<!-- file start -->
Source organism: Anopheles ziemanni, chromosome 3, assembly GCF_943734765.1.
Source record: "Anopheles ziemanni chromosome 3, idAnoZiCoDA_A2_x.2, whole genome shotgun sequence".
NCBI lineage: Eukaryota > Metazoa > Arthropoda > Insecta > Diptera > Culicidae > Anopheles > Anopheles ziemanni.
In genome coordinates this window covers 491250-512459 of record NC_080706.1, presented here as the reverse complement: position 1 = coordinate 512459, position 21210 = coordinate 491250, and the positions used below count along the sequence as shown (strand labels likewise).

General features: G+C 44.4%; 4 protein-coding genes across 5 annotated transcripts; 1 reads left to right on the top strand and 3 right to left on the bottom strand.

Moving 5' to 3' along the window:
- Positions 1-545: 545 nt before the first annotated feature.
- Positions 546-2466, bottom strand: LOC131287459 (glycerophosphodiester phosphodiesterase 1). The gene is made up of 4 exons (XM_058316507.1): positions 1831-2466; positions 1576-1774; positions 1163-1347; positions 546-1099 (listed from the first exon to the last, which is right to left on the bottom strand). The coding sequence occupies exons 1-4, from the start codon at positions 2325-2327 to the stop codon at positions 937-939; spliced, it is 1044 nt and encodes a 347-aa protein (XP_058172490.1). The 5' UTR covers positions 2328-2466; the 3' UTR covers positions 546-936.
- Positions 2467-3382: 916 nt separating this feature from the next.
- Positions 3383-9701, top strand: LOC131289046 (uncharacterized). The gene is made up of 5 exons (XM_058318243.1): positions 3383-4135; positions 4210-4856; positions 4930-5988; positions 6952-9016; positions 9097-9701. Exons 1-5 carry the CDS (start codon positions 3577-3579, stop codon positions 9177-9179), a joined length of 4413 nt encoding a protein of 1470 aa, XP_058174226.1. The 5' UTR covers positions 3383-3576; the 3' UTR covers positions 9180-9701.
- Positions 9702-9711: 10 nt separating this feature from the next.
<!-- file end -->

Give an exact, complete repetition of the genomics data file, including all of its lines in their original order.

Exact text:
Source organism: Anopheles ziemanni, chromosome 3, assembly GCF_943734765.1.
Source record: "Anopheles ziemanni chromosome 3, idAnoZiCoDA_A2_x.2, whole genome shotgun sequence".
NCBI lineage: Eukaryota > Metazoa > Arthropoda > Insecta > Diptera > Culicidae > Anopheles > Anopheles ziemanni.
In genome coordinates this window covers 491250-512459 of record NC_080706.1, presented here as the reverse complement: position 1 = coordinate 512459, position 21210 = coordinate 491250, and the positions used below count along the sequence as shown (strand labels likewise).

General features: G+C 44.4%; 4 protein-coding genes across 5 annotated transcripts; 1 reads left to right on the top strand and 3 right to left on the bottom strand.

Moving 5' to 3' along the window:
- Positions 1-545: 545 nt before the first annotated feature.
- Positions 546-2466, bottom strand: LOC131287459 (glycerophosphodiester phosphodiesterase 1). The gene is made up of 4 exons (XM_058316507.1): positions 1831-2466; positions 1576-1774; positions 1163-1347; positions 546-1099 (listed from the first exon to the last, which is right to left on the bottom strand). The coding sequence occupies exons 1-4, from the start codon at positions 2325-2327 to the stop codon at positions 937-939; spliced, it is 1044 nt and encodes a 347-aa protein (XP_058172490.1). The 5' UTR covers positions 2328-2466; the 3' UTR covers positions 546-936.
- Positions 2467-3382: 916 nt separating this feature from the next.
- Positions 3383-9701, top strand: LOC131289046 (uncharacterized). The gene is made up of 5 exons (XM_058318243.1): positions 3383-4135; positions 4210-4856; positions 4930-5988; positions 6952-9016; positions 9097-9701. Exons 1-5 carry the CDS (start codon positions 3577-3579, stop codon positions 9177-9179), a joined length of 4413 nt encoding a protein of 1470 aa, XP_058174226.1. The 5' UTR covers positions 3383-3576; the 3' UTR covers positions 9180-9701.
- Positions 9702-9711: 10 nt separating this feature from the next.